These forests are also home to elephant, leopard, forest buffalo, chimpanzee, over a dozen monkey species, and an ever-increasing human population. Local law enforcement from the Institute Congolaise pour la Conservation do la Nature (ICCN) lacks the resources to control the myriad threats from agricultural expansion, bushmeat hunting, illegal logging, illegal mining, and ivory poaching. The Okapi Conservation Project (OCP) works in and around the Okapi Wildlife Reserve to support the work of ICCN and improve the condition of local people whilst reducing damage to the environment.
OCP provides direct support to the local ICCN operation with healthcare, housing, equipment, supplies, training and more, enabling them to greatly increase the range and effectiveness of their activities. Its agroforestry programme provides seeds and seedlings, as well as training, for local people to improve their farming yields from existing land using sustainable practices. This has helped spread the conservation message through remote communities, along with practical techniques for improving their livelihoods and limiting their impact on the ecosystem. Further social assistance is provided with funding for schools and health clinics, fresh water supplies and establishment of Women’s Groups running small enterprises.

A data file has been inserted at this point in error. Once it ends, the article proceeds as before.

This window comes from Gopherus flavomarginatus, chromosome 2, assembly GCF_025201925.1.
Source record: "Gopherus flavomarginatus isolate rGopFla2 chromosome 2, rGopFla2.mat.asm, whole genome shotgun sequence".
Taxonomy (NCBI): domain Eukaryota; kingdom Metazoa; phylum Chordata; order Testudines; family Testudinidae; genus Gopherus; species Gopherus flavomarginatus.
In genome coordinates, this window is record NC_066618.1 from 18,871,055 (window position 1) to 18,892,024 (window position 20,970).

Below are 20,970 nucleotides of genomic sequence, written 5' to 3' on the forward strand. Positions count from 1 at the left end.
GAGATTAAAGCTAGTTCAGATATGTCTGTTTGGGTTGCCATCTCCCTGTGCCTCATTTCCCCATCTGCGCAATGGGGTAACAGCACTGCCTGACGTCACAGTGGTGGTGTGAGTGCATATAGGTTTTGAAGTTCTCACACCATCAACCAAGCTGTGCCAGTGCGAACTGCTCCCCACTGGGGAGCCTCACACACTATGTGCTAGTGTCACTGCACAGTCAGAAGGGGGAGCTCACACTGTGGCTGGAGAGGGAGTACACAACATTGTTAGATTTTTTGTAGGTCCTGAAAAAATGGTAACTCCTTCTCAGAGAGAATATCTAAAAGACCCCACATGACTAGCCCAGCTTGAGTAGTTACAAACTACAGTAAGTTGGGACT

Tusk has supported OCP since 2015, providing support for the expansion ICCN patrols, improving their effectiveness and their reach within the Wildlife Reserve.
Protecting the vanishing okapi in these inaccessible forests also protects the forests themselves and their huge diversity of wildlife. The work of OCP is rising to this critical conservation challenge, and we must ensure that it continues.